Friday, April 24, 2015

The Emperor of All Maladies and me

Naomi reflection with Ann Arbor skyline
I looked forward to seeing the title series on PBS but alas, I fell asleep during each of the 3 nights. Not to worry, it should be On Demand but alas, it was not. Shoulda, woulda dvr'ed it.

Nor have I read the book despite many recommendations.

For those who live under a rock, the Emperor is cancer. The series dealt with  the history of its treatment starting with childhood leukemia, a previously 100% fatal disease. Sidney Farber in Boston decided to give these doomed children aminopterin (ah, the Merck Index clogging up my bookcase finally came in handy in spelling this correctly. It also adds helpfully, that this is a rodenticide) which led to remissions. What the series did not say is what made Farber choose that particular chemical and how it worked, a weakness with this series. They no longer use aminopterin but instead its less toxic derivative, methotrexate which is still used in many cancers today (along with rheumatoid arthritis and psoriasis). What is the difference between a cancer cell and a normal cell? Sadly, what is needed to kill the former will kill the later but there are subtle differences. Cancer cells are much more dependent on growth factors, the first identified was folic acid. If one could block the production of folic acid by destroying a key enzyme dihydrofolate reductase, maybe one could slow or better yet, kill the cancer cell. This strategy had been used in the past to kill the malaria protozoa once it has invaded. Unlike bacteria, protozoa are eukaryotes just like our cells. Even though we don't seem to have much in common with a single cell organism, our chemistry does. What kills them will harm us. Thus there was a considerable overlap with antimalarials and early cancer drugs.

They did discuss the use of 'mustards' in chemotherapy. Soldiers in WW1 exposed to mustard gas had decreased white blood counts. A light bulb went off. Patients with leukemia have too many white blood cells. Maybe exposures to mustard gas will make things right? But mustard gas has many toxicities so 'kinder' mustard derivatives were made and used with some success. By the mid 1970s, leukemia was no longer 100% fatal along with a few other fast growing childhood tumors: a bit of success. Maybe if we throw more money at it, we will cure cancer. Thus The War on Cancer as proclaimed by Nixon and later on by a few other Presidents.

This is how I got a job in 1976, though by that time, Nixon was gone but the War on Cancer was still on. The National Cancer Institute provided all sorts of grants to universities and drug companies to develop new agents. I was employed on one of these contracts making kinder mustards, less toxic methotrexates, less toxic Red Devil derivatives. I developed a fairly complete idea where chemotherapy stood in those days, which in comparison to today, was really the stone age. We developed new agents that disrupted DNA replication in a whole variety of ways. Eventually the company decided that cancer was too difficult of a target and cut its workforce considerably. I was reassigned to a new area in 1986.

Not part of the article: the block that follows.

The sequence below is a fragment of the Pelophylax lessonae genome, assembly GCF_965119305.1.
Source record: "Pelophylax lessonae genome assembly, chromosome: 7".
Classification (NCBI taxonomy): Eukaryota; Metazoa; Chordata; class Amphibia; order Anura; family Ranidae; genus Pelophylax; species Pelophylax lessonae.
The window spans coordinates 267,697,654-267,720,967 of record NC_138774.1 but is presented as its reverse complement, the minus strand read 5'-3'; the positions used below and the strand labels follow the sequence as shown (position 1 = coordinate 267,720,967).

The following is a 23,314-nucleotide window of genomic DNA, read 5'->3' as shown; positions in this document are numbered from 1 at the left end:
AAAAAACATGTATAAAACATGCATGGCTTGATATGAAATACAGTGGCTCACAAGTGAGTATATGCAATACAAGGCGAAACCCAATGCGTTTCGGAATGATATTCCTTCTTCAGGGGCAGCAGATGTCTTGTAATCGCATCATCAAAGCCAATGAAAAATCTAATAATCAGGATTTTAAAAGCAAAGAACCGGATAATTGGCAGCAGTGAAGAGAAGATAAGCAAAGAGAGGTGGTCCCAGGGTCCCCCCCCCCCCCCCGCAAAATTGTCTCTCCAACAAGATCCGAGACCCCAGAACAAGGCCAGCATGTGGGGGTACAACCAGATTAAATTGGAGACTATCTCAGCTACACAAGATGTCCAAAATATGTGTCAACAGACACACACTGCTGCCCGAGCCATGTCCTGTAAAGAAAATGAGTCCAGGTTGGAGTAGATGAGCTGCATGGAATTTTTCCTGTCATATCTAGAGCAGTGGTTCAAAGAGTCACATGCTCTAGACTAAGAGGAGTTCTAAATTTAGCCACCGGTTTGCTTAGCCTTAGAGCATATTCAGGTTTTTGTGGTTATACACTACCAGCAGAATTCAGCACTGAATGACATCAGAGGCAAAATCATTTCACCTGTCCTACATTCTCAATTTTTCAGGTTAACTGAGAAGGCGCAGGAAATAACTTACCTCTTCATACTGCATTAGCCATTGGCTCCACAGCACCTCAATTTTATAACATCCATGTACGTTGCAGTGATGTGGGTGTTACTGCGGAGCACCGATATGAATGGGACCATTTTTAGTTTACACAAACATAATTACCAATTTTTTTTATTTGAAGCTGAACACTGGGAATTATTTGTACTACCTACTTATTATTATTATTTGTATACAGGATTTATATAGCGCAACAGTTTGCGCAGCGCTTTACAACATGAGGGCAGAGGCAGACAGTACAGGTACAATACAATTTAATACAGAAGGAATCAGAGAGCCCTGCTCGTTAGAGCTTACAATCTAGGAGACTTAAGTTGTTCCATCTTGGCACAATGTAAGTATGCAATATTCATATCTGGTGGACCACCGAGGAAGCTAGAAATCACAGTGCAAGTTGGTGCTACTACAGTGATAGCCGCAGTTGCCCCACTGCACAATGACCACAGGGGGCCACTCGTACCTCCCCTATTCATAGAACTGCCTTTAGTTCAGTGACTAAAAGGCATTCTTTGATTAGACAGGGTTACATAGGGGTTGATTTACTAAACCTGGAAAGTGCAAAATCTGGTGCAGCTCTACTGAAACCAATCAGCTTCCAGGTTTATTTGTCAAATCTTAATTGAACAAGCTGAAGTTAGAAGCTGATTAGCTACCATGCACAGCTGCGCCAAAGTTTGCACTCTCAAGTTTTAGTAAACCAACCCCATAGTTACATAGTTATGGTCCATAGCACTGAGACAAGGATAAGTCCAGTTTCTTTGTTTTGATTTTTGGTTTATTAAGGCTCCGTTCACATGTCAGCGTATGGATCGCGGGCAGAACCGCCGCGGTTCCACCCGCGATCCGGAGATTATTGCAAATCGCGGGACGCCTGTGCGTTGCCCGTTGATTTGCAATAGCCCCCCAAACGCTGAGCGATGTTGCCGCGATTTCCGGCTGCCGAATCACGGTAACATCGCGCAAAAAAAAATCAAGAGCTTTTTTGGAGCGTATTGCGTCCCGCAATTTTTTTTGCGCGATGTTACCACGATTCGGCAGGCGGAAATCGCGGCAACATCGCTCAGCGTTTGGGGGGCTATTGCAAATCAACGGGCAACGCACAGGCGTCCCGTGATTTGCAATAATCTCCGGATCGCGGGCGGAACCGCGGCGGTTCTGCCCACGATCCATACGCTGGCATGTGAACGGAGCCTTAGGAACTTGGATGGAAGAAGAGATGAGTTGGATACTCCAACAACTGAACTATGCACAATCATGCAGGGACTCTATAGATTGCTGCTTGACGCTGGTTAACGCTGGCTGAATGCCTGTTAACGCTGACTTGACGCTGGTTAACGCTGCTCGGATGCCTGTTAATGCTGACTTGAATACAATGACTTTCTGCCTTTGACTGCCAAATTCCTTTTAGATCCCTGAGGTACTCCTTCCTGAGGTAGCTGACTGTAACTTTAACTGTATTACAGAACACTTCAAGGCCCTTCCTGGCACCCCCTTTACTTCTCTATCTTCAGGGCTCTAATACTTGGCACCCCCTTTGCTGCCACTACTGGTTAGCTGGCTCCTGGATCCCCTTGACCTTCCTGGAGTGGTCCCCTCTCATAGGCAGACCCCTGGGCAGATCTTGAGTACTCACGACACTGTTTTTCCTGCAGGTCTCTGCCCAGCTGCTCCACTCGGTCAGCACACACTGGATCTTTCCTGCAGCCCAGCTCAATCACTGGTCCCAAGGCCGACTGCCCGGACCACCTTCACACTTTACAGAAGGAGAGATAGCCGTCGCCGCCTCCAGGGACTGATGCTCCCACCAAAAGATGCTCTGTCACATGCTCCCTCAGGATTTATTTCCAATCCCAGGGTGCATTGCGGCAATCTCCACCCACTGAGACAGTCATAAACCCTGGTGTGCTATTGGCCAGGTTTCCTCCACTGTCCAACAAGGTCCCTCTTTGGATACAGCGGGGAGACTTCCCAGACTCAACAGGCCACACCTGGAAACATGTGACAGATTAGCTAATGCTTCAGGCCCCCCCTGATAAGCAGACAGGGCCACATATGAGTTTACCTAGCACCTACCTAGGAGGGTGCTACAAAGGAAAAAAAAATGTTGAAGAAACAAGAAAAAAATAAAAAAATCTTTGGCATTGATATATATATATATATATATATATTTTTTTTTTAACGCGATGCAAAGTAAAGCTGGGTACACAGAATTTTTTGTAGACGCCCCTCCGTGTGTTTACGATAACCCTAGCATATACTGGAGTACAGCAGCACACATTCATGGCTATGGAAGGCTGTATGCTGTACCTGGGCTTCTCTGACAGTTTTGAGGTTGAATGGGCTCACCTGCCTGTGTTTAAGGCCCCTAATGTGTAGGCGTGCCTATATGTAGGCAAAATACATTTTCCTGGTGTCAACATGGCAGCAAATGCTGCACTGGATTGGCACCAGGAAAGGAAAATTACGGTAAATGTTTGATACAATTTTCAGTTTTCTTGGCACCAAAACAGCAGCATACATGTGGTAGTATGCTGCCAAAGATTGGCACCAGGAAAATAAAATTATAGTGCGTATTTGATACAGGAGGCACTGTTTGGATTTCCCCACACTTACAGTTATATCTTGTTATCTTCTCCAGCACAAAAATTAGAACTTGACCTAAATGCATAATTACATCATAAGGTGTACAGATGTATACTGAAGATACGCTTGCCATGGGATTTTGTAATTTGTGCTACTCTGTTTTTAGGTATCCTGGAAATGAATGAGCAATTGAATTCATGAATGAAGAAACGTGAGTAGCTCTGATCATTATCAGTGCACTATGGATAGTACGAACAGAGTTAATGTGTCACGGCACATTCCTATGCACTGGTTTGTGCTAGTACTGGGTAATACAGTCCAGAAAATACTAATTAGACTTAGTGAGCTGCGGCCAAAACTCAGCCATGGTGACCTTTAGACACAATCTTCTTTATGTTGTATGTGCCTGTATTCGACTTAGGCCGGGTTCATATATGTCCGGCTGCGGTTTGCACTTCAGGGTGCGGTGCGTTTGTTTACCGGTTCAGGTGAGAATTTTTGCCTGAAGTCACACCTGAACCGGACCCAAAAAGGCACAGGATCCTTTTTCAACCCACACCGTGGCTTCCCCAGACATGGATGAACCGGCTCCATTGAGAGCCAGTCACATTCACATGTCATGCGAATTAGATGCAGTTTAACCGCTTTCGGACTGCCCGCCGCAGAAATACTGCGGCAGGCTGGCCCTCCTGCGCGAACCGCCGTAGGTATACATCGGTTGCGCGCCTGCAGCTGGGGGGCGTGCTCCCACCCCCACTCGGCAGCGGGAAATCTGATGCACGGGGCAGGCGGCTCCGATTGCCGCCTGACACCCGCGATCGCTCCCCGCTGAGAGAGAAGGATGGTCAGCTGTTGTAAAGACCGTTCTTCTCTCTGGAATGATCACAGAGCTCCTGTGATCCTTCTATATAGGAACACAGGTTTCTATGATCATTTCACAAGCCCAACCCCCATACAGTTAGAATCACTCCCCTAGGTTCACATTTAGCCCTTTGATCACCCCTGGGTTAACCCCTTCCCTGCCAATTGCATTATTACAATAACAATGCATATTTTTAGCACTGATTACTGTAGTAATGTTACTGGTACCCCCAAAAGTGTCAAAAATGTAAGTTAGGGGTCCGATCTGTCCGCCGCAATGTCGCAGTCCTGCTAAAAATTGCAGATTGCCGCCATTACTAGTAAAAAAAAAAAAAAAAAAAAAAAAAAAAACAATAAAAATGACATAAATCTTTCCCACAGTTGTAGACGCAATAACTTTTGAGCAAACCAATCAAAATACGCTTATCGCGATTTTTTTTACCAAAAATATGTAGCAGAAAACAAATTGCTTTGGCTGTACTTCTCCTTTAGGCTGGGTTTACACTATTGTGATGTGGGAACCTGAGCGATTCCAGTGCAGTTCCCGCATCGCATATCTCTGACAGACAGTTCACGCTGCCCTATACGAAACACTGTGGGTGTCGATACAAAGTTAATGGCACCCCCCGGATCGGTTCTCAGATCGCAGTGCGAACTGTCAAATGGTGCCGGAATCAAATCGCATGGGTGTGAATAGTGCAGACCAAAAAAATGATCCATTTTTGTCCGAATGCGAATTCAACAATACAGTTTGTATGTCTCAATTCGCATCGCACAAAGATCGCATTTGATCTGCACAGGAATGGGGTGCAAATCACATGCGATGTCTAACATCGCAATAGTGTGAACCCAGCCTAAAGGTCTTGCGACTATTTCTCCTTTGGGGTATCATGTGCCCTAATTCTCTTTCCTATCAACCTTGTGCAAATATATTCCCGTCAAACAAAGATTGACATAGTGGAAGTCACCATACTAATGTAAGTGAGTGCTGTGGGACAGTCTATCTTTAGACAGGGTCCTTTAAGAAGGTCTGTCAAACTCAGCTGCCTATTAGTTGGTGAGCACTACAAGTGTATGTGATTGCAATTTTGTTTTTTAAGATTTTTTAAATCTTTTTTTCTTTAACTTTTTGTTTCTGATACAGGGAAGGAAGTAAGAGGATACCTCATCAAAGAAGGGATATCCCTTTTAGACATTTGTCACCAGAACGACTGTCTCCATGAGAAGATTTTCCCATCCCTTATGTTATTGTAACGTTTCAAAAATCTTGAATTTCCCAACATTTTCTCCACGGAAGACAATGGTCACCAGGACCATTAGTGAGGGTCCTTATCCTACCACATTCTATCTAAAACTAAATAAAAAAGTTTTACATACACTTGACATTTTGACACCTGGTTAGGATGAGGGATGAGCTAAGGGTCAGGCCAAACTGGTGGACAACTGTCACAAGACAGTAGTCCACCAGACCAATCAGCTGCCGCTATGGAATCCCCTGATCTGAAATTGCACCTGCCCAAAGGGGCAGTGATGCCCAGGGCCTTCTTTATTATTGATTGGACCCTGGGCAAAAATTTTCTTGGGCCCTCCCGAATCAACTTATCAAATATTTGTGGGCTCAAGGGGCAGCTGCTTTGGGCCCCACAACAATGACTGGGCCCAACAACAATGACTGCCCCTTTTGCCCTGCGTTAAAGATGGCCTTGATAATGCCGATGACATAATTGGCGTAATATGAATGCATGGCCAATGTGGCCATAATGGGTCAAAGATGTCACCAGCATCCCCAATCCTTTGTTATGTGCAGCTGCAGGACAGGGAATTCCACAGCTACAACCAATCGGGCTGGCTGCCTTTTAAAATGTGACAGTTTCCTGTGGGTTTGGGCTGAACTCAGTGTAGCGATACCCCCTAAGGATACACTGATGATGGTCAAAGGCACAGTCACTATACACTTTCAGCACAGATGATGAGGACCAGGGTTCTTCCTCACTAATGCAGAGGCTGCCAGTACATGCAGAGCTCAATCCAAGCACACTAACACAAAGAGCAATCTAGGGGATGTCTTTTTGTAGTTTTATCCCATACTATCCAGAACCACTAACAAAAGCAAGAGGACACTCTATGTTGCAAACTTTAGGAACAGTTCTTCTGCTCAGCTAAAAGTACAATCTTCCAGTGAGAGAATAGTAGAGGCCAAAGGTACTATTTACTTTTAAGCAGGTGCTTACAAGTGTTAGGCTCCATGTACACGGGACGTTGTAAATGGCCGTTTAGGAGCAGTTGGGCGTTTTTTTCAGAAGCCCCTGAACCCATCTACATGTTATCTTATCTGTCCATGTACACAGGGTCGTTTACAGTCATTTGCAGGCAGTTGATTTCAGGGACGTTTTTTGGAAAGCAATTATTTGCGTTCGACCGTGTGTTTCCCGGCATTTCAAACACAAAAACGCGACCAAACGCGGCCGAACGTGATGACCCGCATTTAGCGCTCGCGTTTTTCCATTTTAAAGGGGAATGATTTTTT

Thirty years later, when I found myself plopped dead center in Cancerland, I was treated with many of these primitive agents that killed the 'good' along with the bad though Taxol was discovered later. I can not keep track of al the new approaches out there these days. Lots of success with monoclonal antibodies that target specific cells: Herceptin for breast cancer (20% overexpress a certain oncogene which used to make this cancer particularly deadly but now curable) and Rituxan for B cell lymphoma. But yet again, this week I was reminded on far we have to go. I read the obit of another classmate from my cooking class. Dead from Stage 4 breast cancer. She had 12 years of symptom free existence before it returned 2.5 years ago (no one can ever say that they are completely cancer-free; at best one shows No Evidence of Disease but who am I to be a buzz kill). She had been on a clinical trial with a very promising drug from my former company, which amazingly is a traditional small molecule (versus a biologic such as Herceptin). What is more amazing, is that it was discovered quite some time ago, but was not developed until recently but better late than ever. There is such a need for effective agents that extending a life on the average of 3 months is considered a success. This one increases ones life span a whopping 21 months, which is a huge number. In her case, it had been 18 months or so. She seemed fine back in December when she last came to class. She seemed more concerned that a daughter was diagnosed with cancer than with her own travails.